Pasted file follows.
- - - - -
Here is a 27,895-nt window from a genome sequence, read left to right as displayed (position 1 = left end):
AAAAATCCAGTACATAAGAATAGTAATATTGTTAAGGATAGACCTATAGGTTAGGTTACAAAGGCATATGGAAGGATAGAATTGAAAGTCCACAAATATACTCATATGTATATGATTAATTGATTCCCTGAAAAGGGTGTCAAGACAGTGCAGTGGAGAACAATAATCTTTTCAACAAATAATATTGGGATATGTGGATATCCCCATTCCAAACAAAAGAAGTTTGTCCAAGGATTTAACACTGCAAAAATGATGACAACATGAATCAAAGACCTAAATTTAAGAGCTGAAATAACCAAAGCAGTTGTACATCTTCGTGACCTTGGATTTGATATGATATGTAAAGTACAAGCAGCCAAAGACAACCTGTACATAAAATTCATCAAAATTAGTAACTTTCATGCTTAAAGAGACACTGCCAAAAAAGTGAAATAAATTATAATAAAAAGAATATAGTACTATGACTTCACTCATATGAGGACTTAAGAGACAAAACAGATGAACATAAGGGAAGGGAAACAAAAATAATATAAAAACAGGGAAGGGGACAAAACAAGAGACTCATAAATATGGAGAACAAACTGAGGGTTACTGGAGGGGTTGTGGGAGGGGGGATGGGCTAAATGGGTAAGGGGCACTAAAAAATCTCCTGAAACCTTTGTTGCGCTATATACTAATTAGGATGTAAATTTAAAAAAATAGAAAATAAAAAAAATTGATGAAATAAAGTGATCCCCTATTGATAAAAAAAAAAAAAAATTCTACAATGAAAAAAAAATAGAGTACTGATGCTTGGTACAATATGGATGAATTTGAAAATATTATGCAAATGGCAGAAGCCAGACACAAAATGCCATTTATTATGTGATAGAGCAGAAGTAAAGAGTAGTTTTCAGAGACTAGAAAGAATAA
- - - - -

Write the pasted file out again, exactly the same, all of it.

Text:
Here is a 27,895-nt window from a genome sequence, read left to right as displayed (position 1 = left end):
AAAAATCCAGTACATAAGAATAGTAATATTGTTAAGGATAGACCTATAGGTTAGGTTACAAAGGCATATGGAAGGATAGAATTGAAAGTCCACAAATATACTCATATGTATATGATTAATTGATTCCCTGAAAAGGGTGTCAAGACAGTGCAGTGGAGAACAATAATCTTTTCAACAAATAATATTGGGATATGTGGATATCCCCATTCCAAACAAAAGAAGTTTGTCCAAGGATTTAACACTGCAAAAATGATGACAACATGAATCAAAGACCTAAATTTAAGAGCTGAAATAACCAAAGCAGTTGTACATCTTCGTGACCTTGGATTTGATATGATATGTAAAGTACAAGCAGCCAAAGACAACCTGTACATAAAATTCATCAAAATTAGTAACTTTCATGCTTAAAGAGACACTGCCAAAAAAGTGAAATAAATTATAATAAAAAGAATATAGTACTATGACTTCACTCATATGAGGACTTAAGAGACAAAACAGATGAACATAAGGGAAGGGAAACAAAAATAATATAAAAACAGGGAAGGGGACAAAACAAGAGACTCATAAATATGGAGAACAAACTGAGGGTTACTGGAGGGGTTGTGGGAGGGGGGATGGGCTAAATGGGTAAGGGGCACTAAAAAATCTCCTGAAACCTTTGTTGCGCTATATACTAATTAGGATGTAAATTTAAAAAAATAGAAAATAAAAAAAATTGATGAAATAAAGTGATCCCCTATTGATAAAAAAAAAAAAAAATTCTACAATGAAAAAAAAATAGAGTACTGATGCTTGGTACAATATGGATGAATTTGAAAATATTATGCAAATGGCAGAAGCCAGACACAAAATGCCATTTATTATGTGATAGAGCAGAAGTAAAGAGTAGTTTTCAGAGACTAGAAAGAATAA